Minister under Brexit pressure from Commons committee
The UK must take back total control of its waters and fisheries resources from day one of Brexit under the terms of the UN Law of the Sea (UNCLOS), and not start negotiating with the EU on the basis of existing relative stability quota shares, reports Tim Oliver
This was the message to UK fisheries minister George Eustice when he appeared before the Commons Environment, Fisheries and Rural Affairs Committee (EFRA) and was grilled on how fisheries will be managed after Brexit.
The minister was also asked for reassurances that fisheries negotiations with the EU will be carried out on the same basis as those with Norway and Faroe and that they will be kept separate from trade talks.
Cornwall MP Sheryll Murray questioned why the Chequers white paper on Brexit said the government will ‘seek to move from relative stability towards a scientific method for informing future TACs’, when it would be an independent coastal state with complete control over its 200-mile/median line EEZ, like Norway, Iceland and Faroe.
“Why have you started from basically using the crumbs that we get from the share-out under the CFP?” she asked the minister.
“Why have you not started with the UK under UNCLOS and an internationally recognised treaty that entitles us to 100% of the fish in our waters?” On that basis, only any fish surplus to the UK fleet’s requirements would be made available to vessels from other coastal states, by negotiation.
“Why have you started from what appears to me, and I’m sure would appear to most fishermen, to be the wrong end?” she asked the minister.
George Eustice said he did not accept that analysis. The government would be negotiating quota shares with the EU on the basis of zonal attachment (basically, where fish live), which was set out in Annexe 3 of the fisheries white paper.
But Sheryll Murray continued to press the minister. Quoting the Chequers white paper as saying the government would seek to move from relative stability towards the more scientific basis of zonal attachment ‘through negotiation’, she said, “Minister, we don’t need to negotiate with anybody because there’s an international treaty that recognises that the UK will have control over the fish in its own 200-mile to median line limit (UNCLOS).
“Other countries like Norway, Iceland and the Faroes have started from that. Why have we started differently? Is there something else that we hope to gain by giving the EU this negotiation and starting with the CFP as the starting point rather than somewhere else?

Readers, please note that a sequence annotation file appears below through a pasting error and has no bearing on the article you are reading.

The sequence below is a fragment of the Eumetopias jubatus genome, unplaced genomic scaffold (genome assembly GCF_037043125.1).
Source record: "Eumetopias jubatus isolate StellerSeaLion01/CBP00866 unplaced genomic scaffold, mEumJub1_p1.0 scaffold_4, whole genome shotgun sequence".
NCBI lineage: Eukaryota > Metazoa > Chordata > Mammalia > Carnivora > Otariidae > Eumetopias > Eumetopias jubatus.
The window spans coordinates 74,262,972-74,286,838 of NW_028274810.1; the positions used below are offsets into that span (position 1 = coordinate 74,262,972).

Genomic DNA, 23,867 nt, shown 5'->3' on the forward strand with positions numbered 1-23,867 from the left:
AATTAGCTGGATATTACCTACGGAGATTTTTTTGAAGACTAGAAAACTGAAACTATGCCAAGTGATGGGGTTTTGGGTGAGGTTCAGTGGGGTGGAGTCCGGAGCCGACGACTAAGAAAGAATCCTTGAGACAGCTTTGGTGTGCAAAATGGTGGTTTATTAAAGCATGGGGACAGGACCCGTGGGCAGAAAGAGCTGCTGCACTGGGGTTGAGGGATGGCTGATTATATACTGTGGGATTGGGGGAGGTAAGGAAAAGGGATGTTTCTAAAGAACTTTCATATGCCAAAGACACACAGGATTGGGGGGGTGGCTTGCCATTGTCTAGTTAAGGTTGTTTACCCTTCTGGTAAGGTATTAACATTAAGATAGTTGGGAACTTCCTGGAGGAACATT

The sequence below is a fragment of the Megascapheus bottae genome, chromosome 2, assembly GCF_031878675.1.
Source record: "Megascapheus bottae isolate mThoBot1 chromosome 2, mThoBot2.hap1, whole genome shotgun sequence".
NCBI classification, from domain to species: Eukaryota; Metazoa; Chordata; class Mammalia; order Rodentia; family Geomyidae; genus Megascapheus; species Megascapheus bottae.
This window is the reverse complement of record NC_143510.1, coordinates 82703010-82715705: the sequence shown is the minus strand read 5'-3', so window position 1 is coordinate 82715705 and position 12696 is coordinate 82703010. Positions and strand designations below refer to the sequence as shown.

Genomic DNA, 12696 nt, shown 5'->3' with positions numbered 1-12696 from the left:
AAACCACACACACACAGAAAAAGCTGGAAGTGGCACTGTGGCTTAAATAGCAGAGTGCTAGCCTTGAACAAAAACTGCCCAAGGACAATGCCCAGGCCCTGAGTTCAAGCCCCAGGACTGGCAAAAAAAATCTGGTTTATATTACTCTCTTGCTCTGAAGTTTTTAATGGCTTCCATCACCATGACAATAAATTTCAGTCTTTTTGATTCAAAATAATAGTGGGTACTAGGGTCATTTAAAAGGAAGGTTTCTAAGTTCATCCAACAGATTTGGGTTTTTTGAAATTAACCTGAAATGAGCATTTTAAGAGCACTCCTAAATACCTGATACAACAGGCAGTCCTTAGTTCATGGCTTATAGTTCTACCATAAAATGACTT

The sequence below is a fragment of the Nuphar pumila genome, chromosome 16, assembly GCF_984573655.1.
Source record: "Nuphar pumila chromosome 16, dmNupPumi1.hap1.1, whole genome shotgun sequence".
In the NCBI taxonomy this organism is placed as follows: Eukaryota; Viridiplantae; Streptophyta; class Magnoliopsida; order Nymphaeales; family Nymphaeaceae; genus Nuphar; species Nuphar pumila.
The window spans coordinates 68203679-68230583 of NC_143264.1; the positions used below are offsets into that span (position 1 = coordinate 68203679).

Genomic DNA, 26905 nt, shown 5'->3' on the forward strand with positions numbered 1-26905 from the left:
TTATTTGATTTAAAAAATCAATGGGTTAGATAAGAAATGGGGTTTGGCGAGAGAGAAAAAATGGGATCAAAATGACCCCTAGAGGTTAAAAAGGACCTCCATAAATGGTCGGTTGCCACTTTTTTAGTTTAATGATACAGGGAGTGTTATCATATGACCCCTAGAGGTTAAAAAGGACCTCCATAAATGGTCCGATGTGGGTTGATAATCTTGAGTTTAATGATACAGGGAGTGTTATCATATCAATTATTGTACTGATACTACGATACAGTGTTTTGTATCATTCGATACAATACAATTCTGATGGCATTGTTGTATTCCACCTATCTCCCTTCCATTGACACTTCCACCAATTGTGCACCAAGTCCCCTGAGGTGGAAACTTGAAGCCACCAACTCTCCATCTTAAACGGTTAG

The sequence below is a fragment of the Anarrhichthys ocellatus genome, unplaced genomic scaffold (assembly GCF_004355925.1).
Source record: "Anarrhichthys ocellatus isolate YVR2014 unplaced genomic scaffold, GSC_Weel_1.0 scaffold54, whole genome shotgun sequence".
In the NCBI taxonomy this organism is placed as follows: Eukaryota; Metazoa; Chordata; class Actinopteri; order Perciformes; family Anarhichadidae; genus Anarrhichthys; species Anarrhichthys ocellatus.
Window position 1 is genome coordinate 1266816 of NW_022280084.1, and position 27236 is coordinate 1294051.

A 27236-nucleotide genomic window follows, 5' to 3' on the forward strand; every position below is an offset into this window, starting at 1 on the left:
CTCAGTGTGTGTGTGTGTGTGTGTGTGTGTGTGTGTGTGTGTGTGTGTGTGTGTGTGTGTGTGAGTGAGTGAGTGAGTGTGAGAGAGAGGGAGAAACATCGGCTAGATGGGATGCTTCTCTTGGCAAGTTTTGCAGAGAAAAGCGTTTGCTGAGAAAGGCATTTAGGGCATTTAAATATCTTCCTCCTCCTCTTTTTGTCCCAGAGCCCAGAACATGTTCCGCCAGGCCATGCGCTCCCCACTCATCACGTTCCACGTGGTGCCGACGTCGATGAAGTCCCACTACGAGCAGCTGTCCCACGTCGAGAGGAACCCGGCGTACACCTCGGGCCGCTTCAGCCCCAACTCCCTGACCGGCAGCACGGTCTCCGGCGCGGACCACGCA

“Could you please categorically state that that isn’t the starting point and that once the white paper consultation is over you will look to rebalance this and you will look to remove that from the bill?”
The minister replied: “Our starting point is that we’re an independent coastal state controlling access to our EEZ and that we are going to have a new methodology of allocation based on zonal attachment. There is the question of how do we move from the system we’ve got, to that position.”
He said the starting point was relative stability ‘because that’s where we will be in December 2020. But in many ways, our objective is the most important thing, and that’s zonal attachment’.
EFRA chairman Neil Parish asked the minister how long it will take before UK fishermen are able to finally catch the expected extra quota.
George Eustice said, “We are working on that now. In the annual exchanges, we exchange access to waters in exchange for an inward quota to our fleet. We are looking at what methodology we should use to get those inward transfers so that we see year-on-year gains for our fleet.” It might be faster for some species than others.
Sheryll Murray said that was a continuation of the CFP and that annual exchanges take place now under the CFP regime. “Why are you so determined to stick to the CFP management regime, be it relative stability, or the annual exchanges?” she asked the minister.
“They will be OUR fish. Can I please implore you to forget the European Union and its completely foolish policy and its management system and start to understand that we will be governed by the UN Convention on the Law of the Sea (UNCLOS) (Articles 61, 62, 63) and start working from there and not from this completely foolish policy that has decimated the British fishing industry?”
The minister said annual exchanges were not an EU process. They take place with Norway and Faroe and are ‘a common feature of international fisheries negotiations’.
Neil Parish said Sheryll Murray had pressed her points because fishermen ‘feel they haven’t had their fair share over the years and they are just terrified when we leave the EU they’re not going to get it back, and you probably realise the strength of that feeling’.
He accepted there would have to be ‘a process’ of taking control and taking back quota but asked for an assurance that fish would not be ‘negotiated away’. He asked the minister: “Are you confident we will get our fish back? There will be agreements, I suspect, with other nations but it will be down to our rules and whether we allow that to happen. Is that the case?”
The minister said, “Yes, absolutely, and that’s what we set out in the white paper.”